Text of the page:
The growth of financial indicators of microfinance companies (MFCs) at the end of the third quarter slowed down relative to the previous period. This happened against the background of a reduction in the issuance of payday loans. The period of record growth is ending after stricter regulation of the industry came into force - reducing the maximum permissible rates, the amount of overpayments on loans and tightening macroprudential limits (MPL). Amid expectations of a further decline in growth rates, market participants are looking for new customer segments to develop and opportunities for consolidation.
Based on the results of nine months of this year, the net profit of 30 private MFCs reached 17.93 billion rubles, net interest income - 42.84 billion rubles. This is 42% and 37.3%, respectively, more than for six months. Such data follows from their reporting under OSBU. At the same time, the growth rate of financial indicators at the end of the last quarter slowed down. For comparison: at the end of the first half of the year, the increase in net profit for the largest multifunctional complexes amounted to 71%, and net interest income - 55%.
The trend toward slower growth in financial indicators emerged against the backdrop of a decline in loan issuance. Thus, according to NBKI, in the third quarter, 8.66 million payday loans were issued (PDL, for a period of up to 30 days in the amount of up to 30 thousand rubles). This is 0.3 million loans less than in the second quarter. Moreover, such a cooling of the market is not a seasonal factor: in 2020–2022, an increase in the number of issuances was recorded in the third quarter.
The period of record growth ended in the microfinance market after tightening regulation of the industry - reducing the maximum permissible rates, the amount of overpayments on loans and tightening the issuance to over-leveraged borrowers (see Kommersant on October 6). And the pace of market growth will slow down, admits Andrey Ponomarev, CEO of the online financial platform Webbankir. And the main reasons, according to him, are the introduction of macroprudential limits, the increase in the cost of attracting quality clients (see Kommersant on April 10), and the effect of a higher base.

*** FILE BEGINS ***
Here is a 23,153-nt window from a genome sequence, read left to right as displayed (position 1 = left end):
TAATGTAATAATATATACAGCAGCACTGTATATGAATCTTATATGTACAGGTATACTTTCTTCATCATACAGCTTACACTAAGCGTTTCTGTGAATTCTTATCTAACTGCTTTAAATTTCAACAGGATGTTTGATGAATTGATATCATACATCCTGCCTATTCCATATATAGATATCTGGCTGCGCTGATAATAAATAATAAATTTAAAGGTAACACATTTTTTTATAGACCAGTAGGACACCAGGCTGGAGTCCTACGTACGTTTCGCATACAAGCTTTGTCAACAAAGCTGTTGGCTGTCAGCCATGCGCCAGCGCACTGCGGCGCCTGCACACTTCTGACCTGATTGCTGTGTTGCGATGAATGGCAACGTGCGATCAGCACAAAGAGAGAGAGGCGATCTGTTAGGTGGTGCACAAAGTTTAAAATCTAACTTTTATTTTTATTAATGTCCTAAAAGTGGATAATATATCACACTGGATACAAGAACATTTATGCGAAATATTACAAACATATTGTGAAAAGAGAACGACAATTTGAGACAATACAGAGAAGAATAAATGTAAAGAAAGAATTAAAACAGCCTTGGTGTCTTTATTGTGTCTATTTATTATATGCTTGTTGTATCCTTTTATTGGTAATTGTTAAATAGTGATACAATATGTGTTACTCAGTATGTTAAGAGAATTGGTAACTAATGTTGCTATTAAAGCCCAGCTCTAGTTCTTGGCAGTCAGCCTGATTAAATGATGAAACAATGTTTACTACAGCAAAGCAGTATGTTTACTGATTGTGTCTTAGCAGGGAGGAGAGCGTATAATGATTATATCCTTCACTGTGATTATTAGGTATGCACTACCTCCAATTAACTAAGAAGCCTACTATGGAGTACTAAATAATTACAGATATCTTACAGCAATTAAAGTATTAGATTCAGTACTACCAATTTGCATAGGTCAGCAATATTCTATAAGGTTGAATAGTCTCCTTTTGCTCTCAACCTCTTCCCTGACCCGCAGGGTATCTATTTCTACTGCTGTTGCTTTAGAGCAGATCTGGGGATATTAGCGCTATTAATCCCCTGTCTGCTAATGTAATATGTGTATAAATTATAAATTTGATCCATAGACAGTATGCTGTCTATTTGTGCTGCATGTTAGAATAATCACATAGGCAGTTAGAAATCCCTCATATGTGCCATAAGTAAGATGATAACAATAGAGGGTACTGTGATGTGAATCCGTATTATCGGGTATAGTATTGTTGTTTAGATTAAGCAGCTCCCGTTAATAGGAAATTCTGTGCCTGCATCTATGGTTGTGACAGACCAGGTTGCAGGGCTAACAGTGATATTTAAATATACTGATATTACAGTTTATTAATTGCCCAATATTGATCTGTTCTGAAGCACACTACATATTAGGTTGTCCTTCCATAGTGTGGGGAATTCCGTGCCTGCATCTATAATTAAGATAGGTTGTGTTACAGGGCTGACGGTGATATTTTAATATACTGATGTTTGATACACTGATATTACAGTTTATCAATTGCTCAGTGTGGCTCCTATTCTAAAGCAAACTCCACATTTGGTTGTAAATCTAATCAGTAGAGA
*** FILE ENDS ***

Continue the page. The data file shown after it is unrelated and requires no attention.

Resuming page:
In the fourth quarter, market participants expect traditional growth in demand for funds. “Taking into account the tightening of the MPL in the fourth quarter of 2023 (borrowers with a debt burden of 80% or more should account for no more than 15% of issuances.— “Kommersant”) closer to the New Year, an increase in the flow of applications is possible,” notes Moneyman. In particular, those who “are faced with the refusal of one or another lender, who have exhausted their limit on loans to clients with a high level of maximum debt burden, will turn to several microfinance organizations simultaneously,” experts explain.
“However, actual issues will depend on the internal policies of a particular MFO. Now the share of approvals is at a fairly conservative level and the overwhelming number of applications from primary clients do not pass scoring,” admits Chairman of the Board of SRO "MiR" Elman Mehdiyev. Taking into account tightening regulation, “the growth rate of lenders’ willingness to satisfy borrowers’ requests will lag significantly,” Moneyman confirms.
To maintain profitability, businesses are forced to constantly adapt their models. Now the issue of meeting regulatory requirements and maintaining financial indicators at an acceptable level “has been resolved through the introduction of new technologies,” says Mr. Mehdiyev. For example, according to SRO MiR, in the third quarter, 80% of active MFO borrowers (almost 16 million people) used online issuance. A year earlier, this figure was 70%. In addition, as follows from company reports, company expenses on advertising and marketing are growing. Over the nine months of 2023, they were 73% higher than the same indicator last year (see Kommersant on August 17).
But all this does not negate the fact that companies in the industry have exhausted the possibilities of organic growth, so the transformation of the next period involves mergers and acquisitions, as well as entry into new sectors, admits Elman Mehdiyev. One of the options for leveling out lost income could be the development of work with new client segments, in particular, with the segment of lending to small and medium-sized businesses, Moneyman believes. It is interesting for MFIs because there is not yet such a high level of competition for clients; attracting them is less difficult and costly than in the segment of working with individuals, the company expects.